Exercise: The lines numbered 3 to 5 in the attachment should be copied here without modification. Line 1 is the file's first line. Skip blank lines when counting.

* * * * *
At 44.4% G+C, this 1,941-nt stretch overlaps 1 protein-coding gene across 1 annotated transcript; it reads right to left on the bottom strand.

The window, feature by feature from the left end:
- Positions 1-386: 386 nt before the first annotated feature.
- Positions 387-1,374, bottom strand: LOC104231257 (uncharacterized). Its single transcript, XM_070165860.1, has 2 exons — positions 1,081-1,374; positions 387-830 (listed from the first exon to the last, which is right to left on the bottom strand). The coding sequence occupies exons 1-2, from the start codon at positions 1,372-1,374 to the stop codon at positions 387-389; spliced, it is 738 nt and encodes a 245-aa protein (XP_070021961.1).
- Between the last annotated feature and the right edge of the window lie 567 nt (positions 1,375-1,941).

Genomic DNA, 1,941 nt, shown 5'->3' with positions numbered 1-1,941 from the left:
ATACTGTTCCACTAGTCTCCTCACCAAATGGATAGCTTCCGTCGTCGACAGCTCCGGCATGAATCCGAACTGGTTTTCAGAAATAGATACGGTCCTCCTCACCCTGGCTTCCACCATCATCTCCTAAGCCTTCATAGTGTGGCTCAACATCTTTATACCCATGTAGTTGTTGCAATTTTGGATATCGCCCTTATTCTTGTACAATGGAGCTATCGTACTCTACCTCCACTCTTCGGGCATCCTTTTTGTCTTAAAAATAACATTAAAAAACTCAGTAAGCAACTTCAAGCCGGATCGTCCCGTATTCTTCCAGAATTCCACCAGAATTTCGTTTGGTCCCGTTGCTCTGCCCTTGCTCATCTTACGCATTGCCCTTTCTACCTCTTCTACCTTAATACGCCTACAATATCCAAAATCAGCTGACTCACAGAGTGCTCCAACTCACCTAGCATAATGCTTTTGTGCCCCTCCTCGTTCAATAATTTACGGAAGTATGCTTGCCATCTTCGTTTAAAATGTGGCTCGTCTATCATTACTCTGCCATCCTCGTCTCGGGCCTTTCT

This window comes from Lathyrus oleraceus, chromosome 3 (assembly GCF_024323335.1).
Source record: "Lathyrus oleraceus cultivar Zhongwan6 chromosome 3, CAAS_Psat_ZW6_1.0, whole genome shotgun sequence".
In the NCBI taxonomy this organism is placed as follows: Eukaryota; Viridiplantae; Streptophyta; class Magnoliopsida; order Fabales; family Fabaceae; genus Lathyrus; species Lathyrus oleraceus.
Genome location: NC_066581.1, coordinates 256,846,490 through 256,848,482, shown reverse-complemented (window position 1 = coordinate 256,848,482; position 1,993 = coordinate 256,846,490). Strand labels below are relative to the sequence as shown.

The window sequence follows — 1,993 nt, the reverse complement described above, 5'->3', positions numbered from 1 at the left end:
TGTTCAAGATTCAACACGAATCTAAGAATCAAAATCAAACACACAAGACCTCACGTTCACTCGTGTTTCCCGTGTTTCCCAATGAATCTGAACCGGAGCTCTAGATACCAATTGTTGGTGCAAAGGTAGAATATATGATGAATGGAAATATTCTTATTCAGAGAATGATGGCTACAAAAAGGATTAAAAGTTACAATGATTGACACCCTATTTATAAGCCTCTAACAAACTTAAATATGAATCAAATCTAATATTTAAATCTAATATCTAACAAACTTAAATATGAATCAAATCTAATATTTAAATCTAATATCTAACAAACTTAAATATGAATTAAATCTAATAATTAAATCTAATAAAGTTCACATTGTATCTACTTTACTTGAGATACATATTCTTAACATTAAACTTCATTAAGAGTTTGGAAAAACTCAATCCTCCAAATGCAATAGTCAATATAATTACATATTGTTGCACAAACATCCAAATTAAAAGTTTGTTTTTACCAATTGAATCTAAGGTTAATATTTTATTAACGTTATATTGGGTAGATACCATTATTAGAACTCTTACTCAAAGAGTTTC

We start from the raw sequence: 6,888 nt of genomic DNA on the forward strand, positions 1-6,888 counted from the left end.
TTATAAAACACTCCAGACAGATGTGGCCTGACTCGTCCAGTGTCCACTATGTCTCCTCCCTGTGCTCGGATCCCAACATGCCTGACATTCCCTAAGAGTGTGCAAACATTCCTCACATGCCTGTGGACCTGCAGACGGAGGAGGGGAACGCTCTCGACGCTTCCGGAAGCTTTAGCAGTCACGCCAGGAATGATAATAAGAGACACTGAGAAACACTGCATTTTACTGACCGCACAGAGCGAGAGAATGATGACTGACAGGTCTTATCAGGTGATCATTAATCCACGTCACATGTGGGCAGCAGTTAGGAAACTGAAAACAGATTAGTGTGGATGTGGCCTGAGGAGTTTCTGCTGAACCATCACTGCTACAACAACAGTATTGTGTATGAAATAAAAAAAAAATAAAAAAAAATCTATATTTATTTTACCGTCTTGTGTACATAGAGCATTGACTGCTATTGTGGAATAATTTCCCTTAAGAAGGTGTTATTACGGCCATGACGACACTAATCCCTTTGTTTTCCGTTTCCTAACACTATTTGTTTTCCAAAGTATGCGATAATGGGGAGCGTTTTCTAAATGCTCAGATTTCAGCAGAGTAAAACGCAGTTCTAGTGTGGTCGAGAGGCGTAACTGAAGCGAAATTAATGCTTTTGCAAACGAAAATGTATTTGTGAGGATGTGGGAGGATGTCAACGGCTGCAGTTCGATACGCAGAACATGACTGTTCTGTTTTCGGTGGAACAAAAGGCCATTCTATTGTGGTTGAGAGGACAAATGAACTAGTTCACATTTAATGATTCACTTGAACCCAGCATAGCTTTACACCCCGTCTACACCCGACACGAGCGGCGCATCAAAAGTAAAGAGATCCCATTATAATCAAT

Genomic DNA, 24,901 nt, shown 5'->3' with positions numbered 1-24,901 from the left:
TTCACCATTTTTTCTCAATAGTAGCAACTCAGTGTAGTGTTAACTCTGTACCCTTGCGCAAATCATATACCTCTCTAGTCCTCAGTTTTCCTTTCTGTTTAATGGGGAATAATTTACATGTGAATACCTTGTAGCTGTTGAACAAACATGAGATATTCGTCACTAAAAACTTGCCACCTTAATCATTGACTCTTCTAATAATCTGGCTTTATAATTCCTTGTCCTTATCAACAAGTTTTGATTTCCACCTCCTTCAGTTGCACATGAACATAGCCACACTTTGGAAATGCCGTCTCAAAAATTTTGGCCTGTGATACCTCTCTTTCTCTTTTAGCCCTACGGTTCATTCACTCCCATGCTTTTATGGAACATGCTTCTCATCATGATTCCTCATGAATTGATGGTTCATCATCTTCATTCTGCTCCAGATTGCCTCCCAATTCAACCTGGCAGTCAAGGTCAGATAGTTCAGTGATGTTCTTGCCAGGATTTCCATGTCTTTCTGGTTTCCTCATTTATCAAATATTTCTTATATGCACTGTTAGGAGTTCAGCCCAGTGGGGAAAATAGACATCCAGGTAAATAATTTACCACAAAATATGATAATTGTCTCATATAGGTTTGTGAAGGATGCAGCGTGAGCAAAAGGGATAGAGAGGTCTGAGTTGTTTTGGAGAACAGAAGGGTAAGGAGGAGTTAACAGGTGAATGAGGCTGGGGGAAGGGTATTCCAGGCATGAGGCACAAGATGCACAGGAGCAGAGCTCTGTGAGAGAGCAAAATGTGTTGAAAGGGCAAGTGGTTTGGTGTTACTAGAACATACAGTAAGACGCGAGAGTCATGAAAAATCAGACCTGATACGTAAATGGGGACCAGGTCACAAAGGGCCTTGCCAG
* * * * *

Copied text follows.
- Positions 1-386: 386 nt before the first annotated feature.
- Positions 387-1,374, bottom strand: LOC104231257 (uncharacterized). Its single transcript, XM_070165860.1, has 2 exons — positions 1,081-1,374; positions 387-830 (listed from the first exon to the last, which is right to left on the bottom strand). The coding sequence occupies exons 1-2, from the start codon at positions 1,372-1,374 to the stop codon at positions 387-389; spliced, it is 738 nt and encodes a 245-aa protein (XP_070021961.1).
- Between the last annotated feature and the right edge of the window lie 567 nt (positions 1,375-1,941).